Sometimes the online world reveals unsuspected parallel dimensions. This is an unknown restyle of Neural independently (and secretly as we never knew about it) made by NY-based Motion and Graphic Designer, Clarke Blackham. Very nicely made, perhaps only a bit glossier for the magazine’s line, it testifies once more how even your most familiar outcomes can have another life somewhere else.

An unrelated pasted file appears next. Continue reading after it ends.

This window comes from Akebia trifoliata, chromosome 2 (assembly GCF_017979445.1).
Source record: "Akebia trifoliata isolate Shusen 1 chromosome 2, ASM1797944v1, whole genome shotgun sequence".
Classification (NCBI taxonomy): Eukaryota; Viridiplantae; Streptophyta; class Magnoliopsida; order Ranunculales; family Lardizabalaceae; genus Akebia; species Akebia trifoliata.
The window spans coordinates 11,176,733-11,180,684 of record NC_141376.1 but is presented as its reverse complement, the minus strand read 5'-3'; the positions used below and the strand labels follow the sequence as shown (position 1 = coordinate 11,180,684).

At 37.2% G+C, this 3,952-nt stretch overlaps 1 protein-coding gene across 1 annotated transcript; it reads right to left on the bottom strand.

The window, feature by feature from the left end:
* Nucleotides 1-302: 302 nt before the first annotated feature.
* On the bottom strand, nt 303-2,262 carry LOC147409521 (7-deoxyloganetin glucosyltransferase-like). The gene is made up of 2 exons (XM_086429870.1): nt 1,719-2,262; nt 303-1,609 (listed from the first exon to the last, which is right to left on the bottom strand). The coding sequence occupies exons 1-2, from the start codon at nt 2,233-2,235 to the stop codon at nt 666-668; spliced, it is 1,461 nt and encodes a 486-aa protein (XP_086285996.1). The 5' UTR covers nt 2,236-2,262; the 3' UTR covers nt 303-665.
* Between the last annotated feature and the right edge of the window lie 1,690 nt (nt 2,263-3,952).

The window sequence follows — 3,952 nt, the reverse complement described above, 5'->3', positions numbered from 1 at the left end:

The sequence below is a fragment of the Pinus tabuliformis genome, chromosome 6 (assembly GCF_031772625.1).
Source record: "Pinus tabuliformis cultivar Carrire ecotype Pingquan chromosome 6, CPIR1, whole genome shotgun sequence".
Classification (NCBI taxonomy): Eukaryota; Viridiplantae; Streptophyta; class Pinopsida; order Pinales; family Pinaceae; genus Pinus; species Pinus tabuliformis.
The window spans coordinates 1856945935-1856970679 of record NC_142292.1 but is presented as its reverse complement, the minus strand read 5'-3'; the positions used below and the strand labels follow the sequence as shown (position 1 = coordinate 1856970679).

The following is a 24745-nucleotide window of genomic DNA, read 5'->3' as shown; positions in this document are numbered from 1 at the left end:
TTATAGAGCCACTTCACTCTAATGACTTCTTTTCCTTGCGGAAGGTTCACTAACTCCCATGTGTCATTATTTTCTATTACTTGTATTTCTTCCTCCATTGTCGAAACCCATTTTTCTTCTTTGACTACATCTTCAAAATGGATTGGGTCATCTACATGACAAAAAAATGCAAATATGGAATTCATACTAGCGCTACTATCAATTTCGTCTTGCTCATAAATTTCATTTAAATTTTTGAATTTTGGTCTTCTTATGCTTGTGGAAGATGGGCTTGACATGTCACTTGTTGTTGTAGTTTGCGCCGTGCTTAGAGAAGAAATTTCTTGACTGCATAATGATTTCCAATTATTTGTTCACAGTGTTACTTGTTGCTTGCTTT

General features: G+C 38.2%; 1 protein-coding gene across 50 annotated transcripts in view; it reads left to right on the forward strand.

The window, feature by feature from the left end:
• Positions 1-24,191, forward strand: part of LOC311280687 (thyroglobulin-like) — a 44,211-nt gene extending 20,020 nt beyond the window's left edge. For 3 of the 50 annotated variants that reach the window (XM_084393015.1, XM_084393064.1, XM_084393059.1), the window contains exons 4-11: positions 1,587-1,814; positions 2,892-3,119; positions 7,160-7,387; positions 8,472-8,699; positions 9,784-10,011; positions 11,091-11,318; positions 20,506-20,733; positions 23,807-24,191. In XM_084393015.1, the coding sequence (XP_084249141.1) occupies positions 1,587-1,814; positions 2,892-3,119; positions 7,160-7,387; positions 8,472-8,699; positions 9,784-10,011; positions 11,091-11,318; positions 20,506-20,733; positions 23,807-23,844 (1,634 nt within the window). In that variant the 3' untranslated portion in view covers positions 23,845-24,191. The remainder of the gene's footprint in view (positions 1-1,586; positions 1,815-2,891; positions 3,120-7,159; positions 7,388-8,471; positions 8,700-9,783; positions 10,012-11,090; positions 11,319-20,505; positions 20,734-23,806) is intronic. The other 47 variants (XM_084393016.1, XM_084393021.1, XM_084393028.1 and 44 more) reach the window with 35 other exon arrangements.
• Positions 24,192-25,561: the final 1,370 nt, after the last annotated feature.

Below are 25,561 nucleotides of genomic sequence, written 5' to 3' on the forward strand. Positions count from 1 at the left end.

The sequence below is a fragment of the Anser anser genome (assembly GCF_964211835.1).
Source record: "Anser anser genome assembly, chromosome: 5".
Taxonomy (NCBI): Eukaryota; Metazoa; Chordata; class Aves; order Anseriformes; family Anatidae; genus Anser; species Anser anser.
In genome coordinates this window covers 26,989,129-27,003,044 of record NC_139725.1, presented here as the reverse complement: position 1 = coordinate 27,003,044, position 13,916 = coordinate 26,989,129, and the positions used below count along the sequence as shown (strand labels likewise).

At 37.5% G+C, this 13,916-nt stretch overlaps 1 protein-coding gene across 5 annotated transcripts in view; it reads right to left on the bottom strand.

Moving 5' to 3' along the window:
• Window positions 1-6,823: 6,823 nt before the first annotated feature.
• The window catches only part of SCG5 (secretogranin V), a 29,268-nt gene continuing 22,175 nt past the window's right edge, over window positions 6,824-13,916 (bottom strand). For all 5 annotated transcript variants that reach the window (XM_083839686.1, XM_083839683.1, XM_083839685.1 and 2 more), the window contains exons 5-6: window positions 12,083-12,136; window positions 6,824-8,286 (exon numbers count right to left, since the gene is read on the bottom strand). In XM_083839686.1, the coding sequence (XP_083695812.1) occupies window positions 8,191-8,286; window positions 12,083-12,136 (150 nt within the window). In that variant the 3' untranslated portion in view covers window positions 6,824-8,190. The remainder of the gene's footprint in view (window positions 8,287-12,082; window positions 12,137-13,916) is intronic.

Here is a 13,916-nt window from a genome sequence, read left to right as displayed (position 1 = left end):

In â€œThe Postmodern Condition: A Report on Knowledgeâ€ (1979), Lyotard argued that our postmodern age is marked by “incredulity towards grand narratives” (the progress of history, the ability of knowing everything by science, and the possibility of absolute freedom). Lyotard argues that we don’t believe anymore they represent and contain us all. We are alert to difference, diversity, beliefs and desires, and so postmodernity is characterised by an abundance of micronarratives. If we consider social-networking sites, wikis, blogs, and folksonomies, as the new micronarratives, we would then say Lyotard was right. But in the Information society people watching news broadcasts generally assume that they are based on fact. To ironically disenchant this, Marc Lee’s â€œBreaking The Newsâ€ is an interactive installation of audio-visual streams generated through the application NJ (News-Jockey). Entering a headline or a keyword using the on-screen-keyboard, NJ researches and classifies content from web 2.0 services. The user can define the tone, or mixing the subject. According to the author, this artwork â€œis fundamental research, media satire and art installation […], (and) it also reflects the visions and limits of our IT society in an intelligent way.â€